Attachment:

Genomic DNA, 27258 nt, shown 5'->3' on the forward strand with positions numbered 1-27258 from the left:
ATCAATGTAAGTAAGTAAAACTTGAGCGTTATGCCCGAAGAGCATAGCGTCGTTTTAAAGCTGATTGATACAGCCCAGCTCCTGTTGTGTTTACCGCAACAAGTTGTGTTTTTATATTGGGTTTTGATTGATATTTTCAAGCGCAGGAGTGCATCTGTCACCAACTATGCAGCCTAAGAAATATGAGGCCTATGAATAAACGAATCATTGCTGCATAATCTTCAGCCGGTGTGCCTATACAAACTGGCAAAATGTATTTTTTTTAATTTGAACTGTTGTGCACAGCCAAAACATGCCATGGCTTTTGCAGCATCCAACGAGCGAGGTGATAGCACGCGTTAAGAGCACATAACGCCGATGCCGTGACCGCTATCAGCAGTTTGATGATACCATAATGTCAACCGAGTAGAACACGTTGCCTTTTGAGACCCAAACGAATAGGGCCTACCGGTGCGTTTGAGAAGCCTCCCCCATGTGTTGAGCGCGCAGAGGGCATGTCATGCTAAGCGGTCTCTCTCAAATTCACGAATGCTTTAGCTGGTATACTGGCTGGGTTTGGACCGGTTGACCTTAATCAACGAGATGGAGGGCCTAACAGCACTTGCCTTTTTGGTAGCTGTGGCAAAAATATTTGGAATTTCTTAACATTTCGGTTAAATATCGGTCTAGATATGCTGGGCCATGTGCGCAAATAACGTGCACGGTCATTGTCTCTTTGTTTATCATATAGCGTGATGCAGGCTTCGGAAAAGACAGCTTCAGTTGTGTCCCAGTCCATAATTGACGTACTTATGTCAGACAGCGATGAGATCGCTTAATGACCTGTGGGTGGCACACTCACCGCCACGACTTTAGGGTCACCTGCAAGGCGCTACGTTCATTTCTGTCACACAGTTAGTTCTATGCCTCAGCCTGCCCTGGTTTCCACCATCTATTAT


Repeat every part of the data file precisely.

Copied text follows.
Genomic DNA, 27258 nt, shown 5'->3' on the forward strand with positions numbered 1-27258 from the left:
ATCAATGTAAGTAAGTAAAACTTGAGCGTTATGCCCGAAGAGCATAGCGTCGTTTTAAAGCTGATTGATACAGCCCAGCTCCTGTTGTGTTTACCGCAACAAGTTGTGTTTTTATATTGGGTTTTGATTGATATTTTCAAGCGCAGGAGTGCATCTGTCACCAACTATGCAGCCTAAGAAATATGAGGCCTATGAATAAACGAATCATTGCTGCATAATCTTCAGCCGGTGTGCCTATACAAACTGGCAAAATGTATTTTTTTTAATTTGAACTGTTGTGCACAGCCAAAACATGCCATGGCTTTTGCAGCATCCAACGAGCGAGGTGATAGCACGCGTTAAGAGCACATAACGCCGATGCCGTGACCGCTATCAGCAGTTTGATGATACCATAATGTCAACCGAGTAGAACACGTTGCCTTTTGAGACCCAAACGAATAGGGCCTACCGGTGCGTTTGAGAAGCCTCCCCCATGTGTTGAGCGCGCAGAGGGCATGTCATGCTAAGCGGTCTCTCTCAAATTCACGAATGCTTTAGCTGGTATACTGGCTGGGTTTGGACCGGTTGACCTTAATCAACGAGATGGAGGGCCTAACAGCACTTGCCTTTTTGGTAGCTGTGGCAAAAATATTTGGAATTTCTTAACATTTCGGTTAAATATCGGTCTAGATATGCTGGGCCATGTGCGCAAATAACGTGCACGGTCATTGTCTCTTTGTTTATCATATAGCGTGATGCAGGCTTCGGAAAAGACAGCTTCAGTTGTGTCCCAGTCCATAATTGACGTACTTATGTCAGACAGCGATGAGATCGCTTAATGACCTGTGGGTGGCACACTCACCGCCACGACTTTAGGGTCACCTGCAAGGCGCTACGTTCATTTCTGTCACACAGTTAGTTCTATGCCTCAGCCTGCCCTGGTTTCCACCATCTATTAT